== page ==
In its first year, Maryland's vaunted new scholarship program for science and technology majors--promoted as a way to beef up the state's high-tech work force--has attracted surprisingly few takers.
Lawmakers budgeted funds on the assumption that 2,500 college students would qualify for the grants, but fewer than 800 ended up accepting them. Educators believe many students may have been unaware of the new program or were scared off by its stringent requirements, which include a promise to work in Maryland after graduation.
Yet the program's shortfall has been an unexpected blessing for another new scholarship, freeing up funds to award several hundred more grants to aspiring teachers than originally planned.
About 800 education students received the scholarship this fall, which will require them to teach at least one year in Maryland public schools.
"It's going to be a significant encouragement for people to consider teaching as a career," said Mike Morrill, spokesman for Gov. Parris N. Glendening (D), who championed both scholarship programs.
Morrill said that despite the initial lack of interest in the science scholarships, the governor plans to expand the program next year. "These are the fields the employers are telling us they need people graduating in," he said.
Glendening, who often speaks of how his path to a doctorate was paved almost entirely by scholarships, pushed hard for both programs, which he billed as a way to make college more affordable for the middle class and to respond to dire shortages of qualified teachers and skilled high-tech workers.
Both programs are precursors to his even more ambitious "Hope Scholarship" program, scheduled to start next fall. Within a few years, the program will give $3,000 grants to middle-class high school seniors who maintain a "B" average at any Maryland college, regardless of career path.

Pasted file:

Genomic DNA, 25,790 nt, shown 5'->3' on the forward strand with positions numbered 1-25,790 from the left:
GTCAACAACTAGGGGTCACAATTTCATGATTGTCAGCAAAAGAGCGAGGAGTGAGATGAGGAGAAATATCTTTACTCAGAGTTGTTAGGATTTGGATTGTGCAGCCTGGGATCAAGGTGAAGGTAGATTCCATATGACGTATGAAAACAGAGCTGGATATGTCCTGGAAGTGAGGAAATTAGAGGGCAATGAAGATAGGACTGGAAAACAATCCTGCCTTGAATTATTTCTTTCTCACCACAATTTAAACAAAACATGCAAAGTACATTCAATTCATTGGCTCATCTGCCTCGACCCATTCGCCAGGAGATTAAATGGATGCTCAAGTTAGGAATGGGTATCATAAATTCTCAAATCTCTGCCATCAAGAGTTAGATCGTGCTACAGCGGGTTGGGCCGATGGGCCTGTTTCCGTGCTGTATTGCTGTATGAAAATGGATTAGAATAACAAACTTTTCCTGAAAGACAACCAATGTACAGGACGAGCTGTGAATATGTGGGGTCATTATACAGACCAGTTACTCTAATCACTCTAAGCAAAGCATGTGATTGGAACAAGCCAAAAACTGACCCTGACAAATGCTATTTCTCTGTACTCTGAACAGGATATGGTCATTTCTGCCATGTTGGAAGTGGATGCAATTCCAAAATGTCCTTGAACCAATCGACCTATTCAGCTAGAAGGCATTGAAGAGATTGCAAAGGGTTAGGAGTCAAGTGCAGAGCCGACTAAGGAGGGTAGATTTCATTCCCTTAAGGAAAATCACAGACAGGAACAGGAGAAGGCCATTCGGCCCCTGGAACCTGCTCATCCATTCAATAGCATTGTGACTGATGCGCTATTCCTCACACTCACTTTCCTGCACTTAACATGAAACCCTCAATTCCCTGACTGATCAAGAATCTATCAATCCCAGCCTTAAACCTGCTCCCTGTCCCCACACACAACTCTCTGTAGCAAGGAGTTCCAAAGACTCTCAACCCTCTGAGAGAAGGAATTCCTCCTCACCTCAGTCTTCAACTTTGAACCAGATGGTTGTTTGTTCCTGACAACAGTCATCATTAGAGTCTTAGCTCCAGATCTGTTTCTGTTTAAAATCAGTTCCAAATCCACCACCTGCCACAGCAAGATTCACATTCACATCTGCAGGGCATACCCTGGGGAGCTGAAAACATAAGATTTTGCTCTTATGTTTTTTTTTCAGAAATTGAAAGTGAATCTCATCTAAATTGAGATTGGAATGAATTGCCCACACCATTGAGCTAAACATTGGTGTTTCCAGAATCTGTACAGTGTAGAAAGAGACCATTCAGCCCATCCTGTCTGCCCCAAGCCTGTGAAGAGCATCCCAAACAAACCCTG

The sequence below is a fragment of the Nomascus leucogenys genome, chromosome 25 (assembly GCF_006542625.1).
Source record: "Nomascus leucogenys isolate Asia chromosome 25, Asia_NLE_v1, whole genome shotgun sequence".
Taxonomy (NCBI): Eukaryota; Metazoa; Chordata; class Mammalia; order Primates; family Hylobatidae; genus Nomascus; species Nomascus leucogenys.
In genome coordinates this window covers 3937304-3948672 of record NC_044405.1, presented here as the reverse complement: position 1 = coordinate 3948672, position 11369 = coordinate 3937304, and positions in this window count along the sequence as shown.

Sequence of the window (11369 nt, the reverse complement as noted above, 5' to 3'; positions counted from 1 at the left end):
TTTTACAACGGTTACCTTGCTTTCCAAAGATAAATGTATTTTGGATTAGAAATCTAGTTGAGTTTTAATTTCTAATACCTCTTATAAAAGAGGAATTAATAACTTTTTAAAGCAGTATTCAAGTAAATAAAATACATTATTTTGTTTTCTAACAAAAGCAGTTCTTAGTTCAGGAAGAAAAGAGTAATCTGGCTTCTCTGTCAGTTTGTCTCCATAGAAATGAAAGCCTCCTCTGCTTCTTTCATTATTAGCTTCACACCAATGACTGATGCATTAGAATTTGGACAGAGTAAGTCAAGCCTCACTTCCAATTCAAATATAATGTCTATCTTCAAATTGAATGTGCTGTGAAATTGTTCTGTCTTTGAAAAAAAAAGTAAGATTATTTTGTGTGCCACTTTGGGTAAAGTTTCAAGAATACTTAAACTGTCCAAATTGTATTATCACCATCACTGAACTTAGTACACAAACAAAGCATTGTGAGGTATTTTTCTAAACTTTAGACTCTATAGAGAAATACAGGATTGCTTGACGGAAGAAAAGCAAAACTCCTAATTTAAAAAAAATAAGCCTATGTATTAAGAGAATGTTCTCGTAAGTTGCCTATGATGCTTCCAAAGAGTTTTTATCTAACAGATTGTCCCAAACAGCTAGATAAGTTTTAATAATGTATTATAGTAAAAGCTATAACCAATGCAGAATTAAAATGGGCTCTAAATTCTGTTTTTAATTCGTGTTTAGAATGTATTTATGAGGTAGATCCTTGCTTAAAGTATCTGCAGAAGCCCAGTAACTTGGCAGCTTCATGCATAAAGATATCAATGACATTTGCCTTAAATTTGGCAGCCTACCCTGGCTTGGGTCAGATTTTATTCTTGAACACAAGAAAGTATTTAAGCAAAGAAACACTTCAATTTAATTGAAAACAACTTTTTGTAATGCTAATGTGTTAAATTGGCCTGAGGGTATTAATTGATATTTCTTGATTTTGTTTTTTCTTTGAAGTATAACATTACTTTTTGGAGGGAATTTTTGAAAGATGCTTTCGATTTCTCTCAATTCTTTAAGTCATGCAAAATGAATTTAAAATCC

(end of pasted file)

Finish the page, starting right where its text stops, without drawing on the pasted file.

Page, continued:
After the Hope program failed to win legislative approval two years ago, Glendening came back with the smaller Science and Technology Scholarship program, offering $3,000 a year for a four-year diploma program and $1,000 for a community college education. The General Assembly approved the science and technology program last year and set the state on a schedule to start awarding the first $5.1 million in scholarships in summer 1999.
This year, the governor sought immediate funding of a new teacher scholarship. Although state lawmakers approved it, they refused to award the full $6 million this year, saying there wasn't enough time to get the program up and running.
Instead, lawmakers offered $1.5 million to fund a first round of scholarships for 500 senior or graduate education students, who they hoped would start filling vacancies in Maryland classrooms as early as next fall.
Yet it didn't turn out as state officials planned.
The Maryland Higher Education Commission, which administers the scholarships, received only 1,755 applications for the science and technology grants. And of the more than 1,100 students who qualified, more than 300 declined the awards.
Karen Price, director of the state scholarship administration, blames the newness of the program.